For more than fifty days, more than 100 of the prisoners have been on hunger strike. Many human rights activists are fasting in solidarity with them. Although starving themselves may be the only way the prisoners still have to express themselves, people outside Guantanamo's cells also have other means.
Office of the HAK Association, Farol, Dili, Timor-Leste
Telp. +670-331-3323 email: firstname.lastname@example.org
President Barack Obama
1600 Pennsylvania Avenue
Washington, DC 20500 USA
2 April 2013
Dear President Obama,
As you know, Timor-Leste’s people suffered long and struggled hard to restore our independence, and we appreciate the support that the United States Government has given to help rebuild our country after the Indonesian occupation. Because of our past, we understand the hardships of prolonged detention and the suffering of imprisonment.
Today we are appealing to the United States Government to immediately release the 166 men imprisoned in Guantanamo Bay detention center and to close the prison! It is illegal and immoral to keep people in prison without trial, and most of them have already been jailed for more than 11 years. The USA is responsible to compensate these men for the severe violations to their human rights.
More than four years ago, on your first day in office, you promised to close the Guantanamo Bay detention center. Yet it remains open. More than half of the men, 86, have been cleared for release but remain in prison. Faced with indefinite detention and no hope for justice, the men are desperate; more than 100 are on a hunger strike, some of them have not eaten for more than six weeks. They are risking their lives because they have given up hope that the United States will live up to its promise of liberty and justice for all, that the principle of “innocent until proven guilty” will ever be applied to them.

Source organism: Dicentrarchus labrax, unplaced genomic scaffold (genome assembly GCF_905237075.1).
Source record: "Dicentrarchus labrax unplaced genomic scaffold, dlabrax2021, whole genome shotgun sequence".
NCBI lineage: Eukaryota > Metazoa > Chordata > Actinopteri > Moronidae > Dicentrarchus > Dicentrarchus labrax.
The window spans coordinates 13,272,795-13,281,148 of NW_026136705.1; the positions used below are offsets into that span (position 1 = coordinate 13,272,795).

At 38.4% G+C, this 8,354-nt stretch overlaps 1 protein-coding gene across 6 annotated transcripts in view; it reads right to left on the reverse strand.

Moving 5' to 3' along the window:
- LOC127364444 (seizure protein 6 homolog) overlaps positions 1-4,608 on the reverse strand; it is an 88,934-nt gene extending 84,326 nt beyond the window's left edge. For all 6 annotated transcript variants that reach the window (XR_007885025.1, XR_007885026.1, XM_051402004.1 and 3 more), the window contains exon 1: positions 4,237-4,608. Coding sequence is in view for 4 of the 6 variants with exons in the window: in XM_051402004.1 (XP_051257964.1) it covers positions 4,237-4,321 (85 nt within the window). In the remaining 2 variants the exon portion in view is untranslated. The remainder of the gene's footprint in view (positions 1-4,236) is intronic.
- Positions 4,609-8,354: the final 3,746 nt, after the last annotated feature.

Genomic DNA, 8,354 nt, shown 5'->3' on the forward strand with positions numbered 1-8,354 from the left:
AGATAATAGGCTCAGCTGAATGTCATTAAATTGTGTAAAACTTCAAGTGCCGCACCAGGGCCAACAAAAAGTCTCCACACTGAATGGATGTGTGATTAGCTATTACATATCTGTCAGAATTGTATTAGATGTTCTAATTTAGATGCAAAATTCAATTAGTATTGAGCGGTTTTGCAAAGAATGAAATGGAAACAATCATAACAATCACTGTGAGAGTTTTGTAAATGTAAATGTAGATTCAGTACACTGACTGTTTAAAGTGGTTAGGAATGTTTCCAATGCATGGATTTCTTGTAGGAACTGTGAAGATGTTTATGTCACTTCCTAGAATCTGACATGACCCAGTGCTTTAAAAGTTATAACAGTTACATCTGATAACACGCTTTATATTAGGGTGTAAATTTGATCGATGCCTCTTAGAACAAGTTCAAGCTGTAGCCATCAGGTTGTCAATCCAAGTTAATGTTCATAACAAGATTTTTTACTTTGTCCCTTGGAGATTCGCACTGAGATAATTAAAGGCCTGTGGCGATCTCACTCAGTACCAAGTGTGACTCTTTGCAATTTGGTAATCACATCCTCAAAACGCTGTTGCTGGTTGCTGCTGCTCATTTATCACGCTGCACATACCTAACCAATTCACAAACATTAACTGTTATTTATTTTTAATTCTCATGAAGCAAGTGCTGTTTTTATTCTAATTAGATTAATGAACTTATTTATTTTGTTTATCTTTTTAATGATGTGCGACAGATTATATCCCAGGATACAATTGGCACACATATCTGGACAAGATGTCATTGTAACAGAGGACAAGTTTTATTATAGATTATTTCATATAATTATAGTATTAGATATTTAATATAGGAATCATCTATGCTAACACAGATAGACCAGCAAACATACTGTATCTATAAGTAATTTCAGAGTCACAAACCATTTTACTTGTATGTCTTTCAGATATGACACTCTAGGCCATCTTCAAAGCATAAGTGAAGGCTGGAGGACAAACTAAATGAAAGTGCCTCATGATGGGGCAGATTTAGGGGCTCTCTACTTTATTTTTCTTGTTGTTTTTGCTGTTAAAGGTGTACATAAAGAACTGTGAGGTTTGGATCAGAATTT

The United States spends $800,000 a year to keep each one of these men incarcerated in violation of its own and international law. Why doesn’t the United States use its resources to do justice? We remind you of your own words when you accepted the Nobel Peace Prize, “For all the cruelty and hardship of our world, we are not mere prisoners of fate. Our actions matter and can bend history in the direction of justice.”
We demand that you adhere to the rule of law. The United States loses its credibility in advocating for a democratic and free Timor-Leste, governed under the rule of law, when you yourselves flaunt the principles your country claims to represent. We demand that those responsible for these human rights abuses, including the torture, illegal and inhumane treatment of the prisoners be held accountable.
For Peace with Justice,
Signed by more than 30 Timor-Leste citizens and a few from other nations